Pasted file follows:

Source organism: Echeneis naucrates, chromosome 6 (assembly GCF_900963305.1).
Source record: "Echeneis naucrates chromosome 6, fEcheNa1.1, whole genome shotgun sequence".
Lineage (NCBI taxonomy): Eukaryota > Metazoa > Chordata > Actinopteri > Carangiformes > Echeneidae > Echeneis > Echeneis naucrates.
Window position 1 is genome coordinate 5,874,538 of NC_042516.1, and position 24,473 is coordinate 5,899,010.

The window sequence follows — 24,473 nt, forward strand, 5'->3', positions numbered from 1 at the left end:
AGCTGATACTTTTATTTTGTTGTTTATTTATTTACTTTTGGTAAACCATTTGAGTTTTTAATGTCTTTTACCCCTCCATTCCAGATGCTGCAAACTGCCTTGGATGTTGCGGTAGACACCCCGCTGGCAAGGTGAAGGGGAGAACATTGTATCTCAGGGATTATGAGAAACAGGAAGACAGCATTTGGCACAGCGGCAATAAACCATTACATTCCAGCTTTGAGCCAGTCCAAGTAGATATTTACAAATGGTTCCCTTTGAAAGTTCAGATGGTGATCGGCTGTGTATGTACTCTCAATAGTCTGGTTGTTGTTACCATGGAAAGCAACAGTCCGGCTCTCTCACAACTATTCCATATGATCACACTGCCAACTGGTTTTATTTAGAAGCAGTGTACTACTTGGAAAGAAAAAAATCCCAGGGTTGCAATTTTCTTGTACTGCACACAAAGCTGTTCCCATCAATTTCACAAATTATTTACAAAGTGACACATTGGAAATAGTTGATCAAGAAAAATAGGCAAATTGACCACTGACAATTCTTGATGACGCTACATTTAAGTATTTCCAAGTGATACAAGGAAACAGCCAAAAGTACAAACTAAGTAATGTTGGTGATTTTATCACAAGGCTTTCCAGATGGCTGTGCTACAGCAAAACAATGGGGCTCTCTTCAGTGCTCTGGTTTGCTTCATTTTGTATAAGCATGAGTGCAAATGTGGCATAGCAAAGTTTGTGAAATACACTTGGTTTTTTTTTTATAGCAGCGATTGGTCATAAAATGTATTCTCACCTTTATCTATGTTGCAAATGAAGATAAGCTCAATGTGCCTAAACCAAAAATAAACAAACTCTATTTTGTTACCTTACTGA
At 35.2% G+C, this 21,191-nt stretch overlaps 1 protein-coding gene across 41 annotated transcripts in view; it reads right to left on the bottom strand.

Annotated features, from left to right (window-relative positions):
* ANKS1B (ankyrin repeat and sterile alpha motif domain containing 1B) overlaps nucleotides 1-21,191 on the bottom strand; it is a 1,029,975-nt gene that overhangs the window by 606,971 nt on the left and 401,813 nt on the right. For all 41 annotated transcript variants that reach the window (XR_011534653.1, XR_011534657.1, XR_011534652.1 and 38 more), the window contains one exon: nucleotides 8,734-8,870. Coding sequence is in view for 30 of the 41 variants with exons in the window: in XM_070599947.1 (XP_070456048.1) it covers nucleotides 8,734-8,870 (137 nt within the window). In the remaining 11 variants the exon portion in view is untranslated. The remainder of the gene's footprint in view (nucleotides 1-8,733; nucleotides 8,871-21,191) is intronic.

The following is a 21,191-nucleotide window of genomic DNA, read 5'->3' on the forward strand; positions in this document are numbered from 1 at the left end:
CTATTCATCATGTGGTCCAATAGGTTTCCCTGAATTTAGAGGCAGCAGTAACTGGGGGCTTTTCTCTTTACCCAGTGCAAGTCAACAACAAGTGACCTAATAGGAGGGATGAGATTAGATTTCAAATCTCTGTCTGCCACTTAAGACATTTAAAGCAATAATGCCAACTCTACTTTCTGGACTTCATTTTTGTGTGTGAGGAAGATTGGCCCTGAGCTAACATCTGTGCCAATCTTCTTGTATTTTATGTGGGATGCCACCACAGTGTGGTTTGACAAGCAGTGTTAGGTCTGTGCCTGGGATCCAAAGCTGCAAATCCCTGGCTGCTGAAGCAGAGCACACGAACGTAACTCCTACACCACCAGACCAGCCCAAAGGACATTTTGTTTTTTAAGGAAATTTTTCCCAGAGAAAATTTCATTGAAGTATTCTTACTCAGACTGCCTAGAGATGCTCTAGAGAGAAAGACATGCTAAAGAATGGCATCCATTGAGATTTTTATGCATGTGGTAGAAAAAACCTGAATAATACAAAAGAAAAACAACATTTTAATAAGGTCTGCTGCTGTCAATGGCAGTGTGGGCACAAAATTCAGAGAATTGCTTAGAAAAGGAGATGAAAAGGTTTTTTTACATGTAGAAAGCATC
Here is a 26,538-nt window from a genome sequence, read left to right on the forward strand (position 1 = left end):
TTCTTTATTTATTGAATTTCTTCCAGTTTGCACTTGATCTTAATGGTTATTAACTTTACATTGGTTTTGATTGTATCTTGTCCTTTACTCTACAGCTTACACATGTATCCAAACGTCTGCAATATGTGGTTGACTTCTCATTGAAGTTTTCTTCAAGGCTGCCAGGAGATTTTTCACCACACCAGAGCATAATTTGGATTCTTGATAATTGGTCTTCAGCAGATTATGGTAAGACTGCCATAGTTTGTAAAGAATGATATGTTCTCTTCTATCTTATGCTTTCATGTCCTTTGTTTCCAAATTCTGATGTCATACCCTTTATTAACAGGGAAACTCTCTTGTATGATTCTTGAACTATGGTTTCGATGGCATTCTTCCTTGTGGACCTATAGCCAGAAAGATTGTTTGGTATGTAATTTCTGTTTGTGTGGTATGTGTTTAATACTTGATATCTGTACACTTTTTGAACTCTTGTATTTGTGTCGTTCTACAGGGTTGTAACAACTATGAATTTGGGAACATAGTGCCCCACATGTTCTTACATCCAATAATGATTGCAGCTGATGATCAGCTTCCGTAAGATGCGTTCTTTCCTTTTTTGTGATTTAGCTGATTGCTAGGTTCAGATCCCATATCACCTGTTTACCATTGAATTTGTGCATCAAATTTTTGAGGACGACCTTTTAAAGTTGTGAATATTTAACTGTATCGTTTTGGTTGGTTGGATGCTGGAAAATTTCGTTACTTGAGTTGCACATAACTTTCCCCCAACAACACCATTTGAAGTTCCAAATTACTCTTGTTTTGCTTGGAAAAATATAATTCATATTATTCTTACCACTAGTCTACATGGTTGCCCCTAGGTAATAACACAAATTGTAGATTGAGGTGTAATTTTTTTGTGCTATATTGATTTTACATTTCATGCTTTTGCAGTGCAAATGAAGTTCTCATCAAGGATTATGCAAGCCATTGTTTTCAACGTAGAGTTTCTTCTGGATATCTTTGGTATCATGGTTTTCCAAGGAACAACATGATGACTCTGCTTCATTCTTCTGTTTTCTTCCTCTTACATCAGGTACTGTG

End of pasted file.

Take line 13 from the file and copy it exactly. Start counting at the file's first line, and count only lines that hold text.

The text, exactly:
TTCTTTATTTATTGAATTTCTTCCAGTTTGCACTTGATCTTAATGGTTATTAACTTTACATTGGTTTTGATTGTATCTTGTCCTTTACTCTACAGCTTACACATGTATCCAAACGTCTGCAATATGTGGTTGACTTCTCATTGAAGTTTTCTTCAAGGCTGCCAGGAGATTTTTCACCACACCAGAGCATAATTTGGATTCTTGATAATTGGTCTTCAGCAGATTATGGTAAGACTGCCATAGTTTGTAAAGAATGATATGTTCTCTTCTATCTTATGCTTTCATGTCCTTTGTTTCCAAATTCTGATGTCATACCCTTTATTAACAGGGAAACTCTCTTGTATGATTCTTGAACTATGGTTTCGATGGCATTCTTCCTTGTGGACCTATAGCCAGAAAGATTGTTTGGTATGTAATTTCTGTTTGTGTGGTATGTGTTTAATACTTGATATCTGTACACTTTTTGAACTCTTGTATTTGTGTCGTTCTACAGGGTTGTAACAACTATGAATTTGGGAACATAGTGCCCCACATGTTCTTACATCCAATAATGATTGCAGCTGATGATCAGCTTCCGTAAGATGCGTTCTTTCCTTTTTTGTGATTTAGCTGATTGCTAGGTTCAGATCCCATATCACCTGTTTACCATTGAATTTGTGCATCAAATTTTTGAGGACGACCTTTTAAAGTTGTGAATATTTAACTGTATCGTTTTGGTTGGTTGGATGCTGGAAAATTTCGTTACTTGAGTTGCACATAACTTTCCCCCAACAACACCATTTGAAGTTCCAAATTACTCTTGTTTTGCTTGGAAAAATATAATTCATATTATTCTTACCACTAGTCTACATGGTTGCCCCTAGGTAATAACACAAATTGTAGATTGAGGTGTAATTTTTTTGTGCTATATTGATTTTACATTTCATGCTTTTGCAGTGCAAATGAAGTTCTCATCAAGGATTATGCAAGCCATTGTTTTCAACGTAGAGTTTCTTCTGGATATCTTTGGTATCATGGTTTTCCAAGGAACAACATGATGACTCTGCTTCATTCTTCTGTTTTCTTCCTCTTACATCAGGTACTGTG